-wasted votes, unproportional, safe seats, limited choice

Alternative vote: * mark 1 2 and 3 choice, if 1 votes are counted and one candidate has 50%, they are elected. if this doesnt happen, candidate with fewest 1 is eliminated.

+MPs are elected by majorities in their constituencies, MP constituency link.

- less proportional than FPP, swings in public opinion exaggerate results

Supplementary (Mayoral): * voters indicate 1 and 2 and if 1 has 50% they are elected. If this doesnt happen all but 1st and 2nd candidate are eliminated & 2 votes are resditribute

+ simple

- unproportional

9 of 15

Electoral systems (proportional and hybrid)

List system: * voters vote and seats are allocated by no. of votes won

+ proportional - multi member constituencies, closed list: voters do not choose MPs

Single transferable vote: * a quota is used to find the 'winning threshold' required and votes are transferred once a candidate reaches the threshold.

+ proportional, no safe seats, no marginals, lots of choice

- multi member constituencies, weak coalitions

Additional member system: * voters vote for MP and party separately and some seats are allocated by FPP, others by a party list

+ proportional, no wasted votes, single member constituencies

-2 types of MP, unrepresentative

10 of 15

Party attitudes to reform

Labour: a referendum should take place on Westminster system.

Conservative: to ensure all votes are worth the same, single transferable vote. believe FPP is biased for Labour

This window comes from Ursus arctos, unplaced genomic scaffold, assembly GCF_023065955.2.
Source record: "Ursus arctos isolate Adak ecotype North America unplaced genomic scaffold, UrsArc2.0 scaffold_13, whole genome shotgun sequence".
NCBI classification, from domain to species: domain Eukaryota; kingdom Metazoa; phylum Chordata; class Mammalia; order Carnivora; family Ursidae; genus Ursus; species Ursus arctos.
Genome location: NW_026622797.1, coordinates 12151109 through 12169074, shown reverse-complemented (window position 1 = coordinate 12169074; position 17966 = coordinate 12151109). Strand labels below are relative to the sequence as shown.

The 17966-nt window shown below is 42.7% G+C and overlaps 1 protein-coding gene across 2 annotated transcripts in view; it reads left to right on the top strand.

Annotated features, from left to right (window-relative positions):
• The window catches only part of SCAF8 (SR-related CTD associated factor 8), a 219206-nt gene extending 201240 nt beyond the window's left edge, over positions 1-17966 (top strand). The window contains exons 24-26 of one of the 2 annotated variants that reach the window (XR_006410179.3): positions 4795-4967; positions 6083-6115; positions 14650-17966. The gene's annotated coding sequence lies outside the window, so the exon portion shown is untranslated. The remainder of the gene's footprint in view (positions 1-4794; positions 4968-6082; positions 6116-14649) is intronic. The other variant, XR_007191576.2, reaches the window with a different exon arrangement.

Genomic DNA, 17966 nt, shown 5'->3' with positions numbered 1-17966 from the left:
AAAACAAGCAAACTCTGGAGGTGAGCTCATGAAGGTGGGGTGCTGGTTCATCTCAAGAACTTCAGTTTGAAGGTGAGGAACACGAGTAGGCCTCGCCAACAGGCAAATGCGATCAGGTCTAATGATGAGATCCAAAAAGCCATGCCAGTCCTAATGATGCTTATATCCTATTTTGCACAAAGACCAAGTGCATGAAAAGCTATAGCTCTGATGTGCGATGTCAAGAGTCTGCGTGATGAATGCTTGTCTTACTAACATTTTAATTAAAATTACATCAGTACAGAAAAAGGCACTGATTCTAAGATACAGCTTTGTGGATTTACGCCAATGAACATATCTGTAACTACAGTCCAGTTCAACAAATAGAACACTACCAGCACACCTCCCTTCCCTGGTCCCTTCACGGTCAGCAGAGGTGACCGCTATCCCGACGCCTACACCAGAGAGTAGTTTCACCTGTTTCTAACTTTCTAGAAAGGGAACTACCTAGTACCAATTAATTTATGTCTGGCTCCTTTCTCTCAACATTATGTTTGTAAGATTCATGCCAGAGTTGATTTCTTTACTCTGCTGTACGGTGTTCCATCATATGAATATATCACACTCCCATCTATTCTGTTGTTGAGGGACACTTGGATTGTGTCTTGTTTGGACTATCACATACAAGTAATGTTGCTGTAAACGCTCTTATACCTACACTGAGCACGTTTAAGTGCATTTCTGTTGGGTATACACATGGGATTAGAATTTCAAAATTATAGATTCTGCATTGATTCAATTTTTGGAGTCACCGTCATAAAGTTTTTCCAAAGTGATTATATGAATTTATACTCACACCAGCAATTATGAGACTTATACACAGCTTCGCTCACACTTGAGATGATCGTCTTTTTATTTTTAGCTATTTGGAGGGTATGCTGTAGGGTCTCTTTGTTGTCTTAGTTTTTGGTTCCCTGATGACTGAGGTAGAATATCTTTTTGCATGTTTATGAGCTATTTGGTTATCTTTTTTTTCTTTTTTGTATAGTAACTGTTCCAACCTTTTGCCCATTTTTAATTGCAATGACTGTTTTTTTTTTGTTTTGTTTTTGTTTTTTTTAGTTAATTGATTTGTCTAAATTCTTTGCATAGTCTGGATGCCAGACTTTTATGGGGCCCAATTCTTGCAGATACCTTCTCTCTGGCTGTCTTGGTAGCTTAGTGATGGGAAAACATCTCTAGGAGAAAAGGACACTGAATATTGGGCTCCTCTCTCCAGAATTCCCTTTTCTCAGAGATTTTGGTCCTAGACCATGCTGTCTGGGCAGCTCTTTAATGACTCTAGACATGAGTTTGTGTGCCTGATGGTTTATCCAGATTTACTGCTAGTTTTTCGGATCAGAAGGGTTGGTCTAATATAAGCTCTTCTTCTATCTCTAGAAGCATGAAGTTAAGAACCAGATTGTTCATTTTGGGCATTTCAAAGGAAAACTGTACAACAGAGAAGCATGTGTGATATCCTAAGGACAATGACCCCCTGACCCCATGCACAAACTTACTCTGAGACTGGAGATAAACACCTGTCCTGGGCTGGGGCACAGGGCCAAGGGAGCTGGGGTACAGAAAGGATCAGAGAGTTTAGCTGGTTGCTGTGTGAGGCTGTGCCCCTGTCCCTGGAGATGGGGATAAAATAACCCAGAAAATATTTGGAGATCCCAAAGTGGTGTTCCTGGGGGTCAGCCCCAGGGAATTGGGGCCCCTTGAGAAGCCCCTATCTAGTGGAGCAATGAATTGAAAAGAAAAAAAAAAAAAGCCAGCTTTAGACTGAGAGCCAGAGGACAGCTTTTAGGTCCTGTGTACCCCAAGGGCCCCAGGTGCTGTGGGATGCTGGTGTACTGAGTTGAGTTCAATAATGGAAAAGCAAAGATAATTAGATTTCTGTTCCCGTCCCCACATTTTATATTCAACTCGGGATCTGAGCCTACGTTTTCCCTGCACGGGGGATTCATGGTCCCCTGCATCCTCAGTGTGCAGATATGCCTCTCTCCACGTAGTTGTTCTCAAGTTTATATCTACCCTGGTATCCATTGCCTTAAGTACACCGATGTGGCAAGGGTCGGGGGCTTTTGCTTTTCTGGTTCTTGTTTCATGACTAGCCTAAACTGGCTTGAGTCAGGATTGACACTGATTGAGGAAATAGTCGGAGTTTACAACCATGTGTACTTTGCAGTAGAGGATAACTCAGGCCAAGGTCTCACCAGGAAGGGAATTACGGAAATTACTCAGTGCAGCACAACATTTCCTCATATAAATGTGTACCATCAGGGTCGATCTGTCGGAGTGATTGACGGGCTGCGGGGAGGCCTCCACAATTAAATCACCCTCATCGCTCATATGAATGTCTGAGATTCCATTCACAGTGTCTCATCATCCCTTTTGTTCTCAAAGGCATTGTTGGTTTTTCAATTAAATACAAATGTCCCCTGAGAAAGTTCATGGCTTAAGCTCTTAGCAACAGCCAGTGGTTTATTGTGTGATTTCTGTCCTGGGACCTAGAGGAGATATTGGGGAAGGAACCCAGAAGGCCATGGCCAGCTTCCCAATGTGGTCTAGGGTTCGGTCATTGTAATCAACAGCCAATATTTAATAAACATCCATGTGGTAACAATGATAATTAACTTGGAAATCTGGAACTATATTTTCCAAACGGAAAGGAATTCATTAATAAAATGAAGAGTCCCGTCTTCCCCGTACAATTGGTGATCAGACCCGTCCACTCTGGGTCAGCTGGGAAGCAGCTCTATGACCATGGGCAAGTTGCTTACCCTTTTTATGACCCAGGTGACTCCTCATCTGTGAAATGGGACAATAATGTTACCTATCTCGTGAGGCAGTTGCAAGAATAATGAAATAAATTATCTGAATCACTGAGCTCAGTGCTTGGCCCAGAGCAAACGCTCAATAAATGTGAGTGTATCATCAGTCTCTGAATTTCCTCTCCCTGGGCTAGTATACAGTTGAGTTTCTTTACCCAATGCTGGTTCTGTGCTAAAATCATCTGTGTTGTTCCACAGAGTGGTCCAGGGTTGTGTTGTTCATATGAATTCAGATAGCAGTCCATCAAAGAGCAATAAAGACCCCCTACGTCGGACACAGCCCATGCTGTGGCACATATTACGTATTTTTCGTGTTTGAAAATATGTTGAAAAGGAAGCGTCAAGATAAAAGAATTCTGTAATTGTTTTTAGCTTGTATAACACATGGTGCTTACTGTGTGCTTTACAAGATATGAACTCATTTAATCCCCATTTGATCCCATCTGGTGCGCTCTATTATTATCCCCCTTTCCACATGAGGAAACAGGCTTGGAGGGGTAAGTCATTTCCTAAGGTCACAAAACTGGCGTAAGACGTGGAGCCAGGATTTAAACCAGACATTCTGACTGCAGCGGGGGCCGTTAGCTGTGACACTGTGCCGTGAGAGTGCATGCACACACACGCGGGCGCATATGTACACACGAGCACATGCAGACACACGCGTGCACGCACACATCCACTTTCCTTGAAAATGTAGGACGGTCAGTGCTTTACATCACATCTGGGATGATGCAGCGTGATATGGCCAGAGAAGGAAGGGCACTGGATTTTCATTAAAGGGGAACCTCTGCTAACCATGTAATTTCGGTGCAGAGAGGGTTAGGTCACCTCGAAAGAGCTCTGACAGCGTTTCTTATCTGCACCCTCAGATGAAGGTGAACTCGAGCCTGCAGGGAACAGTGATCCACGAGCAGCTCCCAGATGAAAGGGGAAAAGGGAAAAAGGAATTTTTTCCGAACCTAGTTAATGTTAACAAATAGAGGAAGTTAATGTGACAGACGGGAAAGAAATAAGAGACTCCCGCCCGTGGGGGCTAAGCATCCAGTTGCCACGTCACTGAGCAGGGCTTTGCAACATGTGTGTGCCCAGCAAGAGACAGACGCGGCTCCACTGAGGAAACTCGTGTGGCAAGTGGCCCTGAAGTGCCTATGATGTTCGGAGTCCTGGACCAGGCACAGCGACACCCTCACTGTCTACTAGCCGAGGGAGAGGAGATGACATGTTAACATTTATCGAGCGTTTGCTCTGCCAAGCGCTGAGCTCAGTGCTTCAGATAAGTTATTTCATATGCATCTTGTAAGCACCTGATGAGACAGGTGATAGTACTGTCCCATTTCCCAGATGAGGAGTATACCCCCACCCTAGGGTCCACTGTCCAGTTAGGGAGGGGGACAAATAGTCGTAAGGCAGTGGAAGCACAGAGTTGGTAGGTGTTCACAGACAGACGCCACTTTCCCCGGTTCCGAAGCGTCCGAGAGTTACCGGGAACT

Liberal Democrat: single transferable vote

11 of 15


* devolution for Scotland and Wales. turnout was poor.

* Mayor of London (1998)- turnout was 34% but was accepted by over 75%

Advantages: direct democracy, strengthens the constitution as they confirm acceptance of the way people are governed, encourage greater participation debate and awareness, moral questions can be settled when there is no party line, used to settle divisive issues

Disadvantages: undermines the party in power, are used to claim legitimacy for policies in the absence of freedom of speech/amid suggestions of electoral fraud, wording of them changes the outcome, some issues may be too complex for yes/no.

12 of 15

Criticisms of elections

* De-alignment

* Social groups

* Opinion polls

* Media

* Electoral system

* Middle England

* Turnout

13 of 15

UK parliamentary elections

* are called when the PM decides or at the end of a 5 year term

* By elections occur when a seat in the Commons becomes vacant due to death, resignation or the MP becoming a member of the House of Lords

* To stand you have to be: over 21, British, Commonwealth or Irish citizens, and you cannot be: bankrupt, a member of the Lords, a clergyman, sentenced to +1 year in jail

* to vote you have to be: over 18 and a British or a citizen of the Commonwealth or Ireland if they are resident in Britain. You cannot vote if you are: a member of the Lords, patient detained under mental health legislation, sentenced prisoners, convicted of illegal/corrupt electoral practices in the past 5 years

14 of 15

Voting behaviour in the UK

* Class, age, gender, ethnicity, religion

* Regional voting (North/South Labour/Conservative divide)

* Importance of key policies

* Reaction to party in power

*Party leadership

* Impact of mass media

* Turnout

* Tactical/protest voting

15 of 15


No comments have yet been made

Similar Government & Politics resources:

See all Government & Politics resources »See all resources »